An anthology of contemporary readings in analytic aesthetics, this reference reflects the relationships among the central aesthetic concerns of recent years. Providing a new perspective on the contemporary philosophy of art, this volume examines the challenge of Postmodernism and how it may or may not affect the future of analytic aesthetics... offers a case study of the progress that has been made in handling the problem of expression in the arts... reconceptualizes the concepts of the art work, its properties, and (...)
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  47.  12
    Actions Arising From Intersection and Union.Alex Kruckman & Lawrence Valby - 2016 - Journal of Logic, Language and Information 25 (2):139-161.
    An action is a pair of sets, C and S, and a function \. Rothschild and Yalcin gave a simple axiomatic characterization of those actions arising from set intersection, i.e. for which the elements of C and S can be identified with sets in such a way that elements of S act on elements of C by intersection. We introduce and axiomatically characterize two natural classes of actions which arise from set intersection and union. In the first class, the \-actions, (...)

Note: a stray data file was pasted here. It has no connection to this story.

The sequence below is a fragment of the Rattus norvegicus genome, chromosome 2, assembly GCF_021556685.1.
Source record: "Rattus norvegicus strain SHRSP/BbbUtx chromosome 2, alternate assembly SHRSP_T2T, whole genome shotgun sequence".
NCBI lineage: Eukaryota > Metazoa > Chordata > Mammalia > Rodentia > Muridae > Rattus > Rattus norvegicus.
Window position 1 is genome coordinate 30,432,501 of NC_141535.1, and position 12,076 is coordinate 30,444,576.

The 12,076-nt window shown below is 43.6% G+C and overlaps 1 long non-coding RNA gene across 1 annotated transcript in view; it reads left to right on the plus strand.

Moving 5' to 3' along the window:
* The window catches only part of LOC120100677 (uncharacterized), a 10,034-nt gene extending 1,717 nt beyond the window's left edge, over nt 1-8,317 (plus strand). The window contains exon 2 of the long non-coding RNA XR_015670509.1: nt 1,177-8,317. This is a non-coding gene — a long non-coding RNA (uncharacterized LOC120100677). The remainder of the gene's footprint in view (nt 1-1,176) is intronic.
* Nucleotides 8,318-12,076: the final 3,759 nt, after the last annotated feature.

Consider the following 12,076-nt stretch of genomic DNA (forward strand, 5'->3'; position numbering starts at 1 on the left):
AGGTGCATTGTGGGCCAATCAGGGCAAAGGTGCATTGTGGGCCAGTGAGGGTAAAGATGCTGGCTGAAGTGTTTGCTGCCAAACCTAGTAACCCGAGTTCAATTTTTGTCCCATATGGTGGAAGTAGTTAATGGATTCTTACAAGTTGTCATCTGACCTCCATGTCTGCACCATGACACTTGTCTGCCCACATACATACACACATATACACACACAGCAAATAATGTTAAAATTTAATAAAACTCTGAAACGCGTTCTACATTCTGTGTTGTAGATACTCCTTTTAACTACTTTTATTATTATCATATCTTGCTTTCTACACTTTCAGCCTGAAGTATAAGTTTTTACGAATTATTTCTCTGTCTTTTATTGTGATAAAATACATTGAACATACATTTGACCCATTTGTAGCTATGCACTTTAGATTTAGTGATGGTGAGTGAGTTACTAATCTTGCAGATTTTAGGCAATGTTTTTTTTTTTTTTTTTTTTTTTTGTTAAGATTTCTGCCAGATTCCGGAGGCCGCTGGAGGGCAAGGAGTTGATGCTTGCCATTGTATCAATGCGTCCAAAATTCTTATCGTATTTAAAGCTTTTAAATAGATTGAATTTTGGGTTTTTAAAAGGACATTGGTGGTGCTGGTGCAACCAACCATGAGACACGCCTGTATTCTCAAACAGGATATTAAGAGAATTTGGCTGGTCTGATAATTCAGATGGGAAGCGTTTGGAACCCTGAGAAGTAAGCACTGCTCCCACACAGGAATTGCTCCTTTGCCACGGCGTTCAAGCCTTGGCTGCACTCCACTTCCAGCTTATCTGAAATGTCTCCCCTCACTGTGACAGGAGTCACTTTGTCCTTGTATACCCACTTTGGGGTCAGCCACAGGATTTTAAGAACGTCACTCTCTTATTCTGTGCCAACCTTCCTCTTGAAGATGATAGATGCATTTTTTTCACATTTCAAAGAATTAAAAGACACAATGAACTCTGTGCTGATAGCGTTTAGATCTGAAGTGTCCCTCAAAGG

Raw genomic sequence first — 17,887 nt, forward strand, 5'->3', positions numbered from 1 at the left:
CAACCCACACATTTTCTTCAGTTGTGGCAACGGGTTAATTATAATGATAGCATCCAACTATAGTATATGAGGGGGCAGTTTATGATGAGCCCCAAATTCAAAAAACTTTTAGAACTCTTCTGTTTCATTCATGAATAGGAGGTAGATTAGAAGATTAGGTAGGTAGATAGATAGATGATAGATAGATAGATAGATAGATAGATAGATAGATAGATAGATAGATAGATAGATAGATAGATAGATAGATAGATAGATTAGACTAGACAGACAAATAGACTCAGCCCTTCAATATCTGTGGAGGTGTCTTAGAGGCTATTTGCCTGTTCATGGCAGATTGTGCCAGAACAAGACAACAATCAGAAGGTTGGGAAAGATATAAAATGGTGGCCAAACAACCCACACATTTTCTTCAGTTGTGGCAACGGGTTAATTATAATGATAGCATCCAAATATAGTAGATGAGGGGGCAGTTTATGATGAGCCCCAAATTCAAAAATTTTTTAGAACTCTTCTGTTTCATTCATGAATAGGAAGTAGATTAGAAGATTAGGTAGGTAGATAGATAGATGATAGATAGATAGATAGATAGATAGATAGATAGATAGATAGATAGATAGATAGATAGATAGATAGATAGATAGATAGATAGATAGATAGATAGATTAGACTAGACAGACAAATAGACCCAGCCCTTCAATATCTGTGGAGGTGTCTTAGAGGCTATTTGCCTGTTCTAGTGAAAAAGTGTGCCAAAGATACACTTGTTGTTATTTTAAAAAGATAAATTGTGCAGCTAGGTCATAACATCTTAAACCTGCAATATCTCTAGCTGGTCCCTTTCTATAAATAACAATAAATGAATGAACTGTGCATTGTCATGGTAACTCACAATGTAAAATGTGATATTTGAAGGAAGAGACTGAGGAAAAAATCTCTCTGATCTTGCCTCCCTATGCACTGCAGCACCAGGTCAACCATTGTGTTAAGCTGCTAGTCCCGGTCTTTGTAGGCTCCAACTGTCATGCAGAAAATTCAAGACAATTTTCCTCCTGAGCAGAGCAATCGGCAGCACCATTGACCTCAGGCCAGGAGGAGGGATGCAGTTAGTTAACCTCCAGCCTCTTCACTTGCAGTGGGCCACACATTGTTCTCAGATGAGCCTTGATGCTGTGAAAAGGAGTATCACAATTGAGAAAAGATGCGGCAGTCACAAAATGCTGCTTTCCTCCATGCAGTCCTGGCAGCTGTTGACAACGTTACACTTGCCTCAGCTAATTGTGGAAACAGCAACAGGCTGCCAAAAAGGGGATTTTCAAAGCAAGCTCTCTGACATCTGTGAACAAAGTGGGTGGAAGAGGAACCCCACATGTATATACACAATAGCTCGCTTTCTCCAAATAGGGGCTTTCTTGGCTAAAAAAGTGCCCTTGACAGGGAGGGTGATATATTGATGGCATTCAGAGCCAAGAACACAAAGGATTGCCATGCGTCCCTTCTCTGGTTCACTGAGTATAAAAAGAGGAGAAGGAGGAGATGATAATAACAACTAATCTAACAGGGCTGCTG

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  48.  4
    Interview with Joseph Margolis.Joseph Margolis - 2014 - European Journal of Pragmatism and American Philosophy 6 (2).
  49. Fact and Existence Proceedings of the University of Western Ontario Philosophy Colloquium, November 1966. [By W.V. Quine and Others] Edited by Joseph Margolis[REVIEW]W. V. Quine, Joseph Zalman Margolis, Ont Canada Council & London - 1969 - University of Toronto Press.
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  50.  20
    Change in View: Principles of Reasoning.Howard Margolis - 1986 - Ethics 99 (4):966-966.